In our opinion, a capable Board is one which prudently builds the retained earnings balance at a rate greater than the dividend payments but is equally able to pay a steadily growing stream of dividends over the long term. By doing so, you are giving yourself a buffer in case of unexpected losses/impairments and are able to demonstrate good level of capital management competency upon which shareholders can depend.
Principle 3 - Financing cash flows
As the saying goes, it is best to read a company’s financials back to front; the cash flow statement first and the income statement last. The reason being, it is typically harder to ‘muddy the waters’ of a cash flow statement. Whilst all financial statements are important, the bottom section of the cash flow statement, the financing cash flow section, allows us to see how a company keeps its lights on during a reporting period.
In our view, a warning sign for any company would be continual entries in the ‘proceeds from borrowings’ line of the cash flow statement, without any entry in ‘repayment of borrowings’. There are short term reasons when this is acceptable, such as acquisitions or the need to fund a strategic working capital solution (both of which in turn should hopefully generate increasing future free cash flow) but there are other, more worrying reasons.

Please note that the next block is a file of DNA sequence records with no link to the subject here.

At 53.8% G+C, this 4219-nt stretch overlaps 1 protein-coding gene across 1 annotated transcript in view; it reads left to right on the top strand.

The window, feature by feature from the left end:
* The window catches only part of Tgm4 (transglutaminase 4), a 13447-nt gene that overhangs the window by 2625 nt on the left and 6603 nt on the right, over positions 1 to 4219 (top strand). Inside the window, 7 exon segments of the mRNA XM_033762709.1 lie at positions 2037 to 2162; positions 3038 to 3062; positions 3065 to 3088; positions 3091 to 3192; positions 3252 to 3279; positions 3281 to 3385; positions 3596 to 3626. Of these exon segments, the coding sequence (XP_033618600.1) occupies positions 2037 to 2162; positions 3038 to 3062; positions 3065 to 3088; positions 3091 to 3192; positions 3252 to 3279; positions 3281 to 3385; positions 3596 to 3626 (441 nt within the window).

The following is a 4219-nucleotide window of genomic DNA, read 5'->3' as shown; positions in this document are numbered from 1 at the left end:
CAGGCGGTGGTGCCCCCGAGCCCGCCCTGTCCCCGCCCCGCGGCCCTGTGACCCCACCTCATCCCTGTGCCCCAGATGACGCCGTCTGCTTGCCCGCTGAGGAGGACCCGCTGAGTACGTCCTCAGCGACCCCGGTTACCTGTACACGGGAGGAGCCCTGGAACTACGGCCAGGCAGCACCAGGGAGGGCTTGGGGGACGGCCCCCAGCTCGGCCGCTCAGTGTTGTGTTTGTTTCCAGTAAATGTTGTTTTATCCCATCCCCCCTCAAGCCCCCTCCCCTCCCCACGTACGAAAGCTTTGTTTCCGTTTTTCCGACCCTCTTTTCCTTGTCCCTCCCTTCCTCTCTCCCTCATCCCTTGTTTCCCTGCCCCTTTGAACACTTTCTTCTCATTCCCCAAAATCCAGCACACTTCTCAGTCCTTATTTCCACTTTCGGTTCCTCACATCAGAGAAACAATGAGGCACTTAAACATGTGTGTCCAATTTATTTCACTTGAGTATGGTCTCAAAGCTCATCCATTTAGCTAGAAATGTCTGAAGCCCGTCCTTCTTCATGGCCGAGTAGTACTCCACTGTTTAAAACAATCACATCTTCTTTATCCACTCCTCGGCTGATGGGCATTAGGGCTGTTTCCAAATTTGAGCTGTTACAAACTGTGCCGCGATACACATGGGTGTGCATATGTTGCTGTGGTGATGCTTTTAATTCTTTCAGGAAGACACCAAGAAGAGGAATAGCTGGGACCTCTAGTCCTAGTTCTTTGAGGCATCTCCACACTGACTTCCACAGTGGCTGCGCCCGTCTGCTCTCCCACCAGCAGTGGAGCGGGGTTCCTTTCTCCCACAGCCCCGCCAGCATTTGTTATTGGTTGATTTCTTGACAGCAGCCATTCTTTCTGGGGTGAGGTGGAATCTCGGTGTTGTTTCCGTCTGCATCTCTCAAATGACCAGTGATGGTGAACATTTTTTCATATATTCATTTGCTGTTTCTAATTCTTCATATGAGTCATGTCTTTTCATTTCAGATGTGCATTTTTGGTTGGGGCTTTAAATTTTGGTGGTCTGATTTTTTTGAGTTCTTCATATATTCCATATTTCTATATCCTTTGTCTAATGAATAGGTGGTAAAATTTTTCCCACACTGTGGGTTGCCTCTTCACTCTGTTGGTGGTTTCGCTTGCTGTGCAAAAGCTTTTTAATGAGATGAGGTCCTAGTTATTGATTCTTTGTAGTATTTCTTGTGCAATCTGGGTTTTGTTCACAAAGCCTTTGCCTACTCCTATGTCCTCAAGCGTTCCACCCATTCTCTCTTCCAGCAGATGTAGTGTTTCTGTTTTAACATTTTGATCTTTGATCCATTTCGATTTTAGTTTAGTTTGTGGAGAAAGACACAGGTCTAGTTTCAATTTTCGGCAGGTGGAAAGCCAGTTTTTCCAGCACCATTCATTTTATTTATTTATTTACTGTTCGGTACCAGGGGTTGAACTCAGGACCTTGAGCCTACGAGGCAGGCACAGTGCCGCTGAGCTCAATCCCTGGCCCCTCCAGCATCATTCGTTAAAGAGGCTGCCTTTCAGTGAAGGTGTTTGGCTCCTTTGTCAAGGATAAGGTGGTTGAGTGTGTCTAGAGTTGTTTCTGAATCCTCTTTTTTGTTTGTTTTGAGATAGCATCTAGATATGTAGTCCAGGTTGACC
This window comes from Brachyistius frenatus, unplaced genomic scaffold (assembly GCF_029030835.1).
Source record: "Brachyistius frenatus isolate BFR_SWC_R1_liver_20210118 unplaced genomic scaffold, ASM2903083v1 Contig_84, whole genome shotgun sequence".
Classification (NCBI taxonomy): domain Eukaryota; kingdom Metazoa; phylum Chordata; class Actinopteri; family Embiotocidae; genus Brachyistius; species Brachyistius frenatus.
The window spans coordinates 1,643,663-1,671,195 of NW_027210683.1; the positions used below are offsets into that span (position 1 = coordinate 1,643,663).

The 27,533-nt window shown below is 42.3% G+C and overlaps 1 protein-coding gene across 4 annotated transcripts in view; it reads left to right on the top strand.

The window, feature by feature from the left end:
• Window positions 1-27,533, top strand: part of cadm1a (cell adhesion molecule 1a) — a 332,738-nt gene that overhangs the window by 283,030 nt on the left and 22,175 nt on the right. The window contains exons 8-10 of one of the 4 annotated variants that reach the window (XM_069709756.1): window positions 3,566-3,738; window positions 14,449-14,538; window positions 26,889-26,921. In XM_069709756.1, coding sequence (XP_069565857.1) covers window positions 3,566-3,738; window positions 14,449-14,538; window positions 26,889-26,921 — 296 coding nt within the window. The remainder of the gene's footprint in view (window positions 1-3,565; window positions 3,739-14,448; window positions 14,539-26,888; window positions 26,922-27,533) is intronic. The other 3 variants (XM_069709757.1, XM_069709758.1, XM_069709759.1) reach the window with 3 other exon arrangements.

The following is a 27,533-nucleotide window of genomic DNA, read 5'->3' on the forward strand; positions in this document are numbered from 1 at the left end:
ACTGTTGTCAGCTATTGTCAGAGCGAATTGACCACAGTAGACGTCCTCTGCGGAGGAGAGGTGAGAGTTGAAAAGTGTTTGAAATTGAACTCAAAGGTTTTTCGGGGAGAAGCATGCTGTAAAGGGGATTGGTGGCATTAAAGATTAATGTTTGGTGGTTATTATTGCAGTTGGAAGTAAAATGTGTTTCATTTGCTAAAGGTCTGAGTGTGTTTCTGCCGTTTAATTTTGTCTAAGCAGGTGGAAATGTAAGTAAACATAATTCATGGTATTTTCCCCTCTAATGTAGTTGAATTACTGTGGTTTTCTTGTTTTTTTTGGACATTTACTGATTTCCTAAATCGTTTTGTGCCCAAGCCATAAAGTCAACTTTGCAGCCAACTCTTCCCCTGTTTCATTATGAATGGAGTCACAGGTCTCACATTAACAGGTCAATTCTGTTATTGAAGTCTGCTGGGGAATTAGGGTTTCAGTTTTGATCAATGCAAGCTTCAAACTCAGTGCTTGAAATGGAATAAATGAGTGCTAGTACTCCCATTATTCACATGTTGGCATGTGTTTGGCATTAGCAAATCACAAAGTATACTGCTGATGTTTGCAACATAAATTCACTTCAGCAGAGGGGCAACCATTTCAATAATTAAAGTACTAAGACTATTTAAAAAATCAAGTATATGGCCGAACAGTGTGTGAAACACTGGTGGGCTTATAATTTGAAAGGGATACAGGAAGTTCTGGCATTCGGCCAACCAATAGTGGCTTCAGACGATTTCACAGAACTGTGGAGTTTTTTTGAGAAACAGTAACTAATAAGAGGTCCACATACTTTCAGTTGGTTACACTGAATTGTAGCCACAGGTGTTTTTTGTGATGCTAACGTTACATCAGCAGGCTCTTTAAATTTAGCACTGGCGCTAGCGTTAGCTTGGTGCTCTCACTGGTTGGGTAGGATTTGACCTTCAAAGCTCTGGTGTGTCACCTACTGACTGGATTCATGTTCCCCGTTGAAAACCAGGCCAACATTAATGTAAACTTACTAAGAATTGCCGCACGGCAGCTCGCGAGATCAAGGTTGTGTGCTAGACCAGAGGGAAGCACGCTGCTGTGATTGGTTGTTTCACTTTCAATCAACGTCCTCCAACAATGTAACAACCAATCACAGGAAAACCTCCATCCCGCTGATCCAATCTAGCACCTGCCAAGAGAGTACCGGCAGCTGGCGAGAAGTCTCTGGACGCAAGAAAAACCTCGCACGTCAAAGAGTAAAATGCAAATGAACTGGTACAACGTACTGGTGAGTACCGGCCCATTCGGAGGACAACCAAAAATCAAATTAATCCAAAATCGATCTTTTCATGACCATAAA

If a company is continually living on debt and not generating the free cash to pay it off, any dividends will most likely eventually suffer and a capital raising may be on the horizon.
A quick way to interpret the sustainability of the funding of dividends would be to compare dividend growth to debt growth. Artificially ‘holding up’ a dividend through debt is likely not a sustainable capital management decision.
If tomorrow’s larger companies come from the smaller companies of today, the compounding financial growth for a successful small company can translate into substantial dividend growth over time. This may often be overlooked by investors.
The above three principles should not be solely relied upon, rather be considered as part of a wider analysis undertaken on any potential investment. These principles aim to provide an insight as to what may eventuate down the track to a dividend, which in theory should be the most predictable part of total shareholder returns.
At NAOS we believe in investing in businesses where the earnings today are not a fair reflection of what we consider the same business will earn over the longer term, and over time the business can pay dividends. Investing solely for income is not something we do, avoiding ‘yield traps’ is just as important as finding a good sustainable dividend.